Leg pain or sciatica (also known as radiculopathy) from a herniated disc is commonly caused by disc material protruding backwards and irritating or compressing a nerve root, which in turn causes pain to radiate along the sciatic nerve.
Sciatica exercises for a herniated disc
Specific exercises for sciatic pain from a herniated disc are prescribed according to which positions will cause the patient’s symptoms to move up the lower extremity and into the low back.
For many patients, getting the pain to move up from the leg to the low back is accomplished by getting into a backwards bending position, called extension exercises or press-ups.
The low back is gently placed into extension by lying on the stomach (prone position) and propping the upper body up on the elbows, keeping hips on the floor This should be started slowly, since some patients cannot tolerate this position at first.
Hold the press-up position initially for five seconds, and gradually work up to 30 seconds per repetition. Aim to complete 10 repetitions.
After practicing this exercise, the spine specialist may recommend a more advanced form of the extension:
From the prone position (lying flat on the stomach), press up on the hands while the pelvis remains in contact with the floor. Keep the lower back and buttocks relaxed for a gentle stretch.
This position is typically held for 1 second, repeated 10 times.
For many people with herniated discs, extension exercises that arch the spine backward rather than flex it forward will provide more relief
If the patient is unable to lie flat, a similar exercise can be done standing by arching backward slowly with hands on hips. However, the prone position described above is usually preferred.
These extension exercises are done regularly, about every two hours. More importantly, the spine specialist may recommend that the patient with this condition should avoid getting into a forward flexed (bent over) position. This tends to counteract the effects of the extension exercises. The specialist may ask the patient to correct any forward flexed positions immediately by doing an extension exercise.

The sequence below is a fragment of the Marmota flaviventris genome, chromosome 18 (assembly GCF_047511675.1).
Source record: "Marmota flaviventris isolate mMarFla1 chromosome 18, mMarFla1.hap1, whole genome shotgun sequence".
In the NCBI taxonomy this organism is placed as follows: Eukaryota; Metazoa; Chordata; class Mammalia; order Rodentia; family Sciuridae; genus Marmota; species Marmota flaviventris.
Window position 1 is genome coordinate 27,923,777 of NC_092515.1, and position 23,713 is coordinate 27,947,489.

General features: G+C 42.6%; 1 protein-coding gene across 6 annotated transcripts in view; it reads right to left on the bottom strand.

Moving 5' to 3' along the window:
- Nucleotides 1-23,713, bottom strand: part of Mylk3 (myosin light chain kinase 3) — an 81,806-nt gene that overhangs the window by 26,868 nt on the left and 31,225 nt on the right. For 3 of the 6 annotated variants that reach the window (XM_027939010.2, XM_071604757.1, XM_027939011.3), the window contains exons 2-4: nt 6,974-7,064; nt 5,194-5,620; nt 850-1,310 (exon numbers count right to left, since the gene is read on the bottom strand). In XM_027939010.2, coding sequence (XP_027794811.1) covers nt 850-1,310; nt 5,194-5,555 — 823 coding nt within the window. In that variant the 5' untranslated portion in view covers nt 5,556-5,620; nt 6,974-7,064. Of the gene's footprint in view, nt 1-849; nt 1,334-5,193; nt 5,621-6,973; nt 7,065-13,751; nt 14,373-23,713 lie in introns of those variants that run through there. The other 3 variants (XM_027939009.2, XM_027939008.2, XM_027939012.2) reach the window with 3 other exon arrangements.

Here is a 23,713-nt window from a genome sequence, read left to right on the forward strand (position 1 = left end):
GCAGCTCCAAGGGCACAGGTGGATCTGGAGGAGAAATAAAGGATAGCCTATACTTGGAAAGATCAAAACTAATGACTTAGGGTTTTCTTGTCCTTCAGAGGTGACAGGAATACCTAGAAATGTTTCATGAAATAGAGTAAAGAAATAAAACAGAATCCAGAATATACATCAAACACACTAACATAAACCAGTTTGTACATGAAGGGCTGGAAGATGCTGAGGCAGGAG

Advanced sciatica exercises for abdominal muscles and back muscles
As the patient’s pain works out of the lower extremity (leg) and centralizes in the low back, the exercises typically are advanced to strengthen the low back and abdominal muscles to prevent recurrences of sciatic pain caused by a herniated disc.
Low back muscle strengthening exercises:
Upper back extension. In the prone position with hands clasped behind the lower back, raise the head and chest slightly against gravity while looking at the floor (stay low). Begin by holding position for 5 seconds, and gradually work up to 20 seconds. Aim to complete 8-10 repetitions.
In the prone position with the head and chest lowered to the floor, lightly raise an arm and opposite leg slowly, with the knee locked, 2-3 inches from the floor. Begin by holding position for 5 seconds, and complete 8-10 repetitions. As strength builds, aim to hold position for 20 seconds.
Abdominal muscle strengthening exercises:
Curl-ups. For the upper abdominals, the patient should lie on the back with knees bent, fold arms across the chest, tilt the pelvis to flatten the back, and curl-up lifting the head and shoulders from the floor. Hold for two to four seconds, then slowly lower to starting position. As strength builds, aim to complete two sets of ten curls. Do not attempt to lift too high, and bring the head and chest towards the ceiling. For patients with neck pain, place the hands behind the head.
For the lower abdominals, tighten the lower stomach muscles and slowly raise the straight leg 8 to 12 inches from the floor, keeping the low back held flat against the floor. Hold leg raise for eight to 10 seconds then slowly lower to starting position. As strength builds, aim to complete two sets of ten lifts.
Water exercises are also excellent to strengthen the lower abdominal muscles, and even just walking in waist-deep water can be helpful.
Other forms of sciatica exercise
Aerobic conditioning may also be encouraged for general body fitness. In general, walking is an excellent form of exercise for the low back because it is relatively low impact but can provide all the benefits of an aerobic workout. Walking tends to relieve pain from radiculopathy. If possible, it is best to gradually progress to doing up to three miles of exercise walking at a brisk pace each day.
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